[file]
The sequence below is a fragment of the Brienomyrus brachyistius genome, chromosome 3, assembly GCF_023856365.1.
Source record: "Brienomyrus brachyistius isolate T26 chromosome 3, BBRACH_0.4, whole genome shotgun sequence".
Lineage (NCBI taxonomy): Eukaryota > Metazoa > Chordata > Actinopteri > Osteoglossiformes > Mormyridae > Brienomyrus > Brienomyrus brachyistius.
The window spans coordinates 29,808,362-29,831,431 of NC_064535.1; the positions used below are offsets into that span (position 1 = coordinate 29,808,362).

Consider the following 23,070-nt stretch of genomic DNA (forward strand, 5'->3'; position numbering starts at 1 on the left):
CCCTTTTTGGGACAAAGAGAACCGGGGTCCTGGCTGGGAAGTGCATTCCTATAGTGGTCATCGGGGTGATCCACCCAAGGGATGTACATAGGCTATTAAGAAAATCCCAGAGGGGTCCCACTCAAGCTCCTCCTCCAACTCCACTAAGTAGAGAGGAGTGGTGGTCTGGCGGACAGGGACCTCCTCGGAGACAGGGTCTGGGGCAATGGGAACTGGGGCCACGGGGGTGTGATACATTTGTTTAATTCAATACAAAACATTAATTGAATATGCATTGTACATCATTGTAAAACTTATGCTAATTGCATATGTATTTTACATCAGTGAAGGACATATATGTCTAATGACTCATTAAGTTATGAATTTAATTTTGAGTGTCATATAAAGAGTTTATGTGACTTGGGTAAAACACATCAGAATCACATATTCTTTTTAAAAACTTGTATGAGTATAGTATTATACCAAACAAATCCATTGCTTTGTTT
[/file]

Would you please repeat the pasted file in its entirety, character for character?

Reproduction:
The sequence below is a fragment of the Brienomyrus brachyistius genome, chromosome 3, assembly GCF_023856365.1.
Source record: "Brienomyrus brachyistius isolate T26 chromosome 3, BBRACH_0.4, whole genome shotgun sequence".
Lineage (NCBI taxonomy): Eukaryota > Metazoa > Chordata > Actinopteri > Osteoglossiformes > Mormyridae > Brienomyrus > Brienomyrus brachyistius.
The window spans coordinates 29,808,362-29,831,431 of NC_064535.1; the positions used below are offsets into that span (position 1 = coordinate 29,808,362).

Consider the following 23,070-nt stretch of genomic DNA (forward strand, 5'->3'; position numbering starts at 1 on the left):
CCCTTTTTGGGACAAAGAGAACCGGGGTCCTGGCTGGGAAGTGCATTCCTATAGTGGTCATCGGGGTGATCCACCCAAGGGATGTACATAGGCTATTAAGAAAATCCCAGAGGGGTCCCACTCAAGCTCCTCCTCCAACTCCACTAAGTAGAGAGGAGTGGTGGTCTGGCGGACAGGGACCTCCTCGGAGACAGGGTCTGGGGCAATGGGAACTGGGGCCACGGGGGTGTGATACATTTGTTTAATTCAATACAAAACATTAATTGAATATGCATTGTACATCATTGTAAAACTTATGCTAATTGCATATGTATTTTACATCAGTGAAGGACATATATGTCTAATGACTCATTAAGTTATGAATTTAATTTTGAGTGTCATATAAAGAGTTTATGTGACTTGGGTAAAACACATCAGAATCACATATTCTTTTTAAAAACTTGTATGAGTATAGTATTATACCAAACAAATCCATTGCTTTGTTT